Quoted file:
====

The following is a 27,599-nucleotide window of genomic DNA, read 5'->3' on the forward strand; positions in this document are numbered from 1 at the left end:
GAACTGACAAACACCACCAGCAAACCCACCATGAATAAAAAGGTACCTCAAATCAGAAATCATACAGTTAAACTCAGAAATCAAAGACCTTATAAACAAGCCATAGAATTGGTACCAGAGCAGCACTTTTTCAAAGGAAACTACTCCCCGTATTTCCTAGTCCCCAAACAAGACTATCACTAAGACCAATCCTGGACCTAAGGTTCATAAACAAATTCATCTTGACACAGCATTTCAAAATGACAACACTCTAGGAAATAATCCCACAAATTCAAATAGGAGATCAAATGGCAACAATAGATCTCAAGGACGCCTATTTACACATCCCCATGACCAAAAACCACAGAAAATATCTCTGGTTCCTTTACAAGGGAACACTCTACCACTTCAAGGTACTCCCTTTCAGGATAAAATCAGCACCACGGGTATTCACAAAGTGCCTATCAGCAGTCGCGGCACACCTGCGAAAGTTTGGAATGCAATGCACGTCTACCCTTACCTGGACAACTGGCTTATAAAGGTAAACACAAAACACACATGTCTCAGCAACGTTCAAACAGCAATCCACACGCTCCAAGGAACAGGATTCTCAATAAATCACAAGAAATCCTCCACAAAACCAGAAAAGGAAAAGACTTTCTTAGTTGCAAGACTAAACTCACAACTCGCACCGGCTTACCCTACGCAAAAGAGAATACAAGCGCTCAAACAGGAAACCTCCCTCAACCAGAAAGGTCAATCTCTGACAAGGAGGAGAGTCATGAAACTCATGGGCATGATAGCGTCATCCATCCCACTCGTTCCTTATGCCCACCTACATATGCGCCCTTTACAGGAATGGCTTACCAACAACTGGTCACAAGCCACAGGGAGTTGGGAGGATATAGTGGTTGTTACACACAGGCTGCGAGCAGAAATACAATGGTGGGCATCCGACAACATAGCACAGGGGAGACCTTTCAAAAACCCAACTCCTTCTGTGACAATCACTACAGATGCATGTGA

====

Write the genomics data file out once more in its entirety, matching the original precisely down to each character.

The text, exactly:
The following is a 27,599-nucleotide window of genomic DNA, read 5'->3' on the forward strand; positions in this document are numbered from 1 at the left end:
GAACTGACAAACACCACCAGCAAACCCACCATGAATAAAAAGGTACCTCAAATCAGAAATCATACAGTTAAACTCAGAAATCAAAGACCTTATAAACAAGCCATAGAATTGGTACCAGAGCAGCACTTTTTCAAAGGAAACTACTCCCCGTATTTCCTAGTCCCCAAACAAGACTATCACTAAGACCAATCCTGGACCTAAGGTTCATAAACAAATTCATCTTGACACAGCATTTCAAAATGACAACACTCTAGGAAATAATCCCACAAATTCAAATAGGAGATCAAATGGCAACAATAGATCTCAAGGACGCCTATTTACACATCCCCATGACCAAAAACCACAGAAAATATCTCTGGTTCCTTTACAAGGGAACACTCTACCACTTCAAGGTACTCCCTTTCAGGATAAAATCAGCACCACGGGTATTCACAAAGTGCCTATCAGCAGTCGCGGCACACCTGCGAAAGTTTGGAATGCAATGCACGTCTACCCTTACCTGGACAACTGGCTTATAAAGGTAAACACAAAACACACATGTCTCAGCAACGTTCAAACAGCAATCCACACGCTCCAAGGAACAGGATTCTCAATAAATCACAAGAAATCCTCCACAAAACCAGAAAAGGAAAAGACTTTCTTAGTTGCAAGACTAAACTCACAACTCGCACCGGCTTACCCTACGCAAAAGAGAATACAAGCGCTCAAACAGGAAACCTCCCTCAACCAGAAAGGTCAATCTCTGACAAGGAGGAGAGTCATGAAACTCATGGGCATGATAGCGTCATCCATCCCACTCGTTCCTTATGCCCACCTACATATGCGCCCTTTACAGGAATGGCTTACCAACAACTGGTCACAAGCCACAGGGAGTTGGGAGGATATAGTGGTTGTTACACACAGGCTGCGAGCAGAAATACAATGGTGGGCATCCGACAACATAGCACAGGGGAGACCTTTCAAAAACCCAACTCCTTCTGTGACAATCACTACAGATGCATGTGA